A while ago I helped make a light that lit up when a near Earth asteroid went past our planet. Because I built it at a 24 hour hack day, I only had a little bit of time and there was a lot of ‘crafting’ involved (read: hot glue and plastic cups). Unfortunately I never really worked it into a finished product. This was partly because I noticed how rarely an asteroid actually buzzes the Earth close enough to be interesting. It got me thinking though, what else might I want to know about, and that happens often enough to be interesting?
The Space Station
The International Space Station (ISS) is a marvel of current technology and humanity. It's a continuously inhabited orbital outpost, floating in space just over our heads. But often we forget it's there. I realized that the light I made for asteroids would work better for the space station.
This time I would make it a more polished project.
I already had the electronics from the old light, all I had to do was put it in a reasonable container. I decided to use a nice black cardboard box I had lying around. Then to have something to light up I went to the fantastic Scrap! in Portland to look for old bits of plexiglass. Armed with a nice piece of frosted plexiglass (a grand total of 10¢) and a box I got to work.
I took apart the old lamp and instead of having a ring of LEDs on a drinking cup, I glued them to the bottom edge of the plexiglass.
Then I soldered them together in parallel. The microcontroller stayed the same as last time, a Teensy 2.0. I already had a breakout board built with headers for the teensy and with transistors to act as switches. So all I had to do was wire it up and put the box together.
The hard part was figuring out when the Space station was going to be overhead. No matter what I would need the internet because the orbit of the station changes unpredictably from time to time. Luckily, rather than having to do orbital calculations myself, there is a great website out there called heavens above that has all the predictions of satellite passes already worked out. There was one problem: they don't have an API! That means a human could go read the website, but a computer doesn't really know what to make of it — it's not what we can ‘machine readable’. I wanted this to run automatically so I found some examples on the web that showed how easy it is to scrape data from the heavens above webpage. With that coded I had a python scrip that would grab the next ISS pass for Portland.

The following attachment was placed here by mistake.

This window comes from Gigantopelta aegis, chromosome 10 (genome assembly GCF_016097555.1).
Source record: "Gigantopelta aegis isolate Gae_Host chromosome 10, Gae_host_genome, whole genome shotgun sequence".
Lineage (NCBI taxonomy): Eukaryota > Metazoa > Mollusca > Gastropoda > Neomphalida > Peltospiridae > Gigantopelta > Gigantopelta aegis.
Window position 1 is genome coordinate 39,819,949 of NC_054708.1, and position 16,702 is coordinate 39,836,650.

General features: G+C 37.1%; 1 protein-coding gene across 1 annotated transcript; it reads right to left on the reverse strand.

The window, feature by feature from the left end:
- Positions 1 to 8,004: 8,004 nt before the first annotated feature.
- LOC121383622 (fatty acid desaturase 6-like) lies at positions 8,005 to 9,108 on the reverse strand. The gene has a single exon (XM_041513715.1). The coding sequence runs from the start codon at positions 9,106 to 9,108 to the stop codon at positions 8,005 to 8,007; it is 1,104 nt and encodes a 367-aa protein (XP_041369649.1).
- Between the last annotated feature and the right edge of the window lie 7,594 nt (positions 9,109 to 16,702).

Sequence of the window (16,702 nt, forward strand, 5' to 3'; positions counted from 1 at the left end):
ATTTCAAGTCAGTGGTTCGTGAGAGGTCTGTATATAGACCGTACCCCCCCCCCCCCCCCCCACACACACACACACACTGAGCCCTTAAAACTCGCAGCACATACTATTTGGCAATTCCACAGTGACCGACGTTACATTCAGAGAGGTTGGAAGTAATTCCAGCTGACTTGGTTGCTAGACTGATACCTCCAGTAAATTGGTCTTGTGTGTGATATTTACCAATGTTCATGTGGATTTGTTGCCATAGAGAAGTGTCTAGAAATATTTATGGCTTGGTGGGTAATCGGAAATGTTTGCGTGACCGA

But again, wanting this to be automatic I needed something better than a script I would have to run every so often. I settled on a gnome applet that can run in the background on my panel on my desktop. For those of you who don't run linux, this is like the dock in OSX or the application bar in windows. I found plenty of examples online on how to write an app for the gnome panel, and thankfully it was pretty easy! After a couple of days of working out the details I had an app that sat on my computer and could let me know when the space station was overhead!
There is only one of me, so the usefulness of this lamp as an outreach tool for everyone is limited. So I posted all the code and hardware descriptions you should need to make one yourself! Follow along on github:
I have a circuit diagram, arduino firmware, the python applet and an install script in the repository. Plus, if your running linux and use gnome, you can use the applet even without the lamp! The icon will turn red when the ISS is overhead. Look at the readme and update the code to make it work with your location and your hardware.
And don't forget the space station isn't just for fun but is a working laboratory and scientific outpost that streams down terabytes of data about the world we live in, making it a better place for all of us.